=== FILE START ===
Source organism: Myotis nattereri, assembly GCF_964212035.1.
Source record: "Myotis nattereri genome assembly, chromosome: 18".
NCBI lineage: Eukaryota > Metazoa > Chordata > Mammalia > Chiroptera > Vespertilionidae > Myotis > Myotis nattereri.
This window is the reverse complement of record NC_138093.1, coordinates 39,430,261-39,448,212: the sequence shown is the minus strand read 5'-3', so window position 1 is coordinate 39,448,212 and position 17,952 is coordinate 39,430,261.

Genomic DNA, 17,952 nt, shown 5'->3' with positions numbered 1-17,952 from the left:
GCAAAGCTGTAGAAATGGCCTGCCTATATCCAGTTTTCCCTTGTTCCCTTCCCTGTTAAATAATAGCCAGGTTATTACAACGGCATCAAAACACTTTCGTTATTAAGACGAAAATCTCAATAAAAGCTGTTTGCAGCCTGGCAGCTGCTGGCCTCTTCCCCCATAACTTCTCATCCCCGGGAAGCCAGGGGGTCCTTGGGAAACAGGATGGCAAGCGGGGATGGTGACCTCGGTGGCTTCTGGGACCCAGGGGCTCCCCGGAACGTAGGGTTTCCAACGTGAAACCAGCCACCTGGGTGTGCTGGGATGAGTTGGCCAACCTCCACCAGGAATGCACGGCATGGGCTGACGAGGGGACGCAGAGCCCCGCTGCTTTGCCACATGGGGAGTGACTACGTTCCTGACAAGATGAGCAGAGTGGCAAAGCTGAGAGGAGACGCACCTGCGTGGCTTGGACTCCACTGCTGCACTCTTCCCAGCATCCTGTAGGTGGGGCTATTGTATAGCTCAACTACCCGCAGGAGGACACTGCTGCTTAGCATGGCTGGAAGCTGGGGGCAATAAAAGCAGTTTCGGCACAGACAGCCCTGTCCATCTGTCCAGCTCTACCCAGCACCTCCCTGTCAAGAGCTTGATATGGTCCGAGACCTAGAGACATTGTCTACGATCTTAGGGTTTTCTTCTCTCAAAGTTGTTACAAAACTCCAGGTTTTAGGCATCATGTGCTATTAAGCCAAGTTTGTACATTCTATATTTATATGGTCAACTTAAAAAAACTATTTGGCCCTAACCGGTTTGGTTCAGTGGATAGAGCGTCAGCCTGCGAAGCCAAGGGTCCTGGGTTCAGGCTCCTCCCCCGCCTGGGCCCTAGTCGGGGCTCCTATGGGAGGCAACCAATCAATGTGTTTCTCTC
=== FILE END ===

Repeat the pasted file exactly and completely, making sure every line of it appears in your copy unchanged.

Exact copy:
Source organism: Myotis nattereri, assembly GCF_964212035.1.
Source record: "Myotis nattereri genome assembly, chromosome: 18".
NCBI lineage: Eukaryota > Metazoa > Chordata > Mammalia > Chiroptera > Vespertilionidae > Myotis > Myotis nattereri.
This window is the reverse complement of record NC_138093.1, coordinates 39,430,261-39,448,212: the sequence shown is the minus strand read 5'-3', so window position 1 is coordinate 39,448,212 and position 17,952 is coordinate 39,430,261.

Genomic DNA, 17,952 nt, shown 5'->3' with positions numbered 1-17,952 from the left:
GCAAAGCTGTAGAAATGGCCTGCCTATATCCAGTTTTCCCTTGTTCCCTTCCCTGTTAAATAATAGCCAGGTTATTACAACGGCATCAAAACACTTTCGTTATTAAGACGAAAATCTCAATAAAAGCTGTTTGCAGCCTGGCAGCTGCTGGCCTCTTCCCCCATAACTTCTCATCCCCGGGAAGCCAGGGGGTCCTTGGGAAACAGGATGGCAAGCGGGGATGGTGACCTCGGTGGCTTCTGGGACCCAGGGGCTCCCCGGAACGTAGGGTTTCCAACGTGAAACCAGCCACCTGGGTGTGCTGGGATGAGTTGGCCAACCTCCACCAGGAATGCACGGCATGGGCTGACGAGGGGACGCAGAGCCCCGCTGCTTTGCCACATGGGGAGTGACTACGTTCCTGACAAGATGAGCAGAGTGGCAAAGCTGAGAGGAGACGCACCTGCGTGGCTTGGACTCCACTGCTGCACTCTTCCCAGCATCCTGTAGGTGGGGCTATTGTATAGCTCAACTACCCGCAGGAGGACACTGCTGCTTAGCATGGCTGGAAGCTGGGGGCAATAAAAGCAGTTTCGGCACAGACAGCCCTGTCCATCTGTCCAGCTCTACCCAGCACCTCCCTGTCAAGAGCTTGATATGGTCCGAGACCTAGAGACATTGTCTACGATCTTAGGGTTTTCTTCTCTCAAAGTTGTTACAAAACTCCAGGTTTTAGGCATCATGTGCTATTAAGCCAAGTTTGTACATTCTATATTTATATGGTCAACTTAAAAAAACTATTTGGCCCTAACCGGTTTGGTTCAGTGGATAGAGCGTCAGCCTGCGAAGCCAAGGGTCCTGGGTTCAGGCTCCTCCCCCGCCTGGGCCCTAGTCGGGGCTCCTATGGGAGGCAACCAATCAATGTGTTTCTCTC